The production of chocolate cakes and confection began in 1894. Six rooms were rented at Pursimiehenkatu for this purpose: that is where Finland's industrial confectionery production began. The chocolate masters came from the East since the chocolate making skills of Russians were at the time as valued as those of the Swiss or French. 12 women and 6 men worked in the factory, producing chocolate products manually. Also the owner Karl Fazer took part in the factory's work every day from 6 o'clock in the morning.

The first confectionery produced at Fazer's factory was called the Imperial mix. One of the very first was also the Kiss-Kiss caramel. It soon became very popular and is for sale even in our days. The demand for confectionery grew, the assortment and operations grew and in September 1897 Fazer celebrated the opening of the company's own property and new four-floor factory at Tehtaankatu.

The products won prizes at international exhibitions, which made it possible to start exports. The first export shipment, so-called Greek pastilles, was bound for England in 1898. The company exported marmalade and chocolate confection to Scandinavia, Germany, Belgium, Holland and England, as well as America, Africa and Australia. Export goods were proudly marked ‘Made in Finland’.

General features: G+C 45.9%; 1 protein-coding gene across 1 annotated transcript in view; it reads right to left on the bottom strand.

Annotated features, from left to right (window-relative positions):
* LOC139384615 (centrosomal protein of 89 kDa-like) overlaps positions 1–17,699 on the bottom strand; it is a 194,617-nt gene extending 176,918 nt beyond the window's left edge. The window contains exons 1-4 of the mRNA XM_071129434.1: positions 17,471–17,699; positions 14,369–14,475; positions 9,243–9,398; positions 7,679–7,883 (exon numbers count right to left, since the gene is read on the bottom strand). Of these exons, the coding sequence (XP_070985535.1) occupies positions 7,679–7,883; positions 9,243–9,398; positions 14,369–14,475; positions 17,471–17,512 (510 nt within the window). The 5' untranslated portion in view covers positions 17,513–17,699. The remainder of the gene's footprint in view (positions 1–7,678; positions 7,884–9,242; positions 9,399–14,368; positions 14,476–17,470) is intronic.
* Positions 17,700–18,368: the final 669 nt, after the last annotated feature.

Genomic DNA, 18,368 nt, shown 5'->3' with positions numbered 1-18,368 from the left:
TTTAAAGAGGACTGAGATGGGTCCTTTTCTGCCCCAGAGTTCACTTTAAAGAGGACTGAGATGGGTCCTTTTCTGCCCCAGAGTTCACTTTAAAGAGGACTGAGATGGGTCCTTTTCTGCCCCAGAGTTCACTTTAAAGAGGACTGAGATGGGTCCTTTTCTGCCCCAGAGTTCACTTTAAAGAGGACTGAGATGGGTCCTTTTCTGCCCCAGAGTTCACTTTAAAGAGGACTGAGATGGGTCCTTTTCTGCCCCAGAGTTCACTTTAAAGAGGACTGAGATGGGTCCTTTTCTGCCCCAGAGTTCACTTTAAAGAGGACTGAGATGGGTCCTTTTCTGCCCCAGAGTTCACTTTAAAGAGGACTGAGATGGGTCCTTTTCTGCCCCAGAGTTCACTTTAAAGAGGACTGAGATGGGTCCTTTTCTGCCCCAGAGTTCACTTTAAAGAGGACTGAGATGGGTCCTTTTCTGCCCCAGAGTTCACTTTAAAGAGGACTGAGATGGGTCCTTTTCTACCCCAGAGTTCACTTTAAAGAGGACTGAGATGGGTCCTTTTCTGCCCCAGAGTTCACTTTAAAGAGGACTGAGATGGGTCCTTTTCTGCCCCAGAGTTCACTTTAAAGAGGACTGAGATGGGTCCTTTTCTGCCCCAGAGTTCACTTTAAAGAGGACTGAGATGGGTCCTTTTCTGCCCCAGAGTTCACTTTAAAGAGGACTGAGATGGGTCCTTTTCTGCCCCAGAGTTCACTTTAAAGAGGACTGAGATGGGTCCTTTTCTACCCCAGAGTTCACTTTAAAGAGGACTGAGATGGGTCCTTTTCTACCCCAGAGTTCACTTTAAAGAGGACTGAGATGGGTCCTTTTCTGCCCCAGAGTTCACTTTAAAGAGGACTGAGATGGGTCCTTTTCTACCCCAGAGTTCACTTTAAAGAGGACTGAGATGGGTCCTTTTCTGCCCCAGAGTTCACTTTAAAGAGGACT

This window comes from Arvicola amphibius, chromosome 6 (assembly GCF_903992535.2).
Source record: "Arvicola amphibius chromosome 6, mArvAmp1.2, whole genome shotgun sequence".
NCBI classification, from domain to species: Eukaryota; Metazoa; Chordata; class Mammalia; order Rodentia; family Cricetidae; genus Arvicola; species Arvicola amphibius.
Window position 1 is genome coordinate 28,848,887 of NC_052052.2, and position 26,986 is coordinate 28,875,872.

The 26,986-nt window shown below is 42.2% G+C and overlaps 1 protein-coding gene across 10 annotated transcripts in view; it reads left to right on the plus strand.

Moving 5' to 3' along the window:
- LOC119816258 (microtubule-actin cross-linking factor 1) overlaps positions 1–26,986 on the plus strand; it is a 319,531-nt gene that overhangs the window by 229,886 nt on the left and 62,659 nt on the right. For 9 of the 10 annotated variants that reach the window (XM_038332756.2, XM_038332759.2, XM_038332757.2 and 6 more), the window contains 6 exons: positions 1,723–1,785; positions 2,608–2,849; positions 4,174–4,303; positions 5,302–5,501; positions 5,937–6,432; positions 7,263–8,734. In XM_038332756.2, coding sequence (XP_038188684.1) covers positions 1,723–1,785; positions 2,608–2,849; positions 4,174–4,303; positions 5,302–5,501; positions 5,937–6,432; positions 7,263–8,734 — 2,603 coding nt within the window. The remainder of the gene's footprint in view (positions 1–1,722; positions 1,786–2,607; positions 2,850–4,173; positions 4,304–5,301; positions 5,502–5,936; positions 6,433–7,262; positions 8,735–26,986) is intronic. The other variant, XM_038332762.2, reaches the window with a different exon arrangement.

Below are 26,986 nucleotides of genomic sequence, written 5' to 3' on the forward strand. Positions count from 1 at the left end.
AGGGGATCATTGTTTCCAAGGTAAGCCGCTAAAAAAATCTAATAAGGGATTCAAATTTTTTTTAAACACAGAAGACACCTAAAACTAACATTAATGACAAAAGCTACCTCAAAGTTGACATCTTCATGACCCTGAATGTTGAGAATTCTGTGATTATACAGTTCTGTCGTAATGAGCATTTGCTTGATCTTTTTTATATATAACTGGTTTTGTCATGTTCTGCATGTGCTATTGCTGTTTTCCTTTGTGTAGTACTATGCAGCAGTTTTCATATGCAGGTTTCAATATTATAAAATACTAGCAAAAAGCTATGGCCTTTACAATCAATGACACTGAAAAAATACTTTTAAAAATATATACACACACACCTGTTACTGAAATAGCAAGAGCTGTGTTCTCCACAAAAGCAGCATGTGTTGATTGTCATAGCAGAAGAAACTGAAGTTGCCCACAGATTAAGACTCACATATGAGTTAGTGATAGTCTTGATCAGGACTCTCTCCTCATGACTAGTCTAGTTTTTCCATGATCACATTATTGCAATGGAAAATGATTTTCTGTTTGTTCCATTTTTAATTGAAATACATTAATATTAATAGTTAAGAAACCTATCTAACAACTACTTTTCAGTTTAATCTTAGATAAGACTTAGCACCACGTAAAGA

Karl Fazer's basic principle was that the sale of goods is determined by good taste and high quality. Each product needed to be made a ‘dress’. Famous artists, such as Akseli Gallen-Kallela, drew pictures for the wrappings. Labels pictured great men and packaging was used to make statements. Wrapping paper was used to congratulate Jean Sibelius on his birthday, and Paavo Nurmi ran in front of the blue cross flag on top of a tin box for pastilles. Blue was an important symbolic colour for Karl Fazer. To him, it represented the Finnish nature he was so fond of and, ultimately, the independent home country. Karl Fazer Milk Chocolate in blue wrapping, which was born on basis of a gift recipe in 1922, is a well-kept product and brand.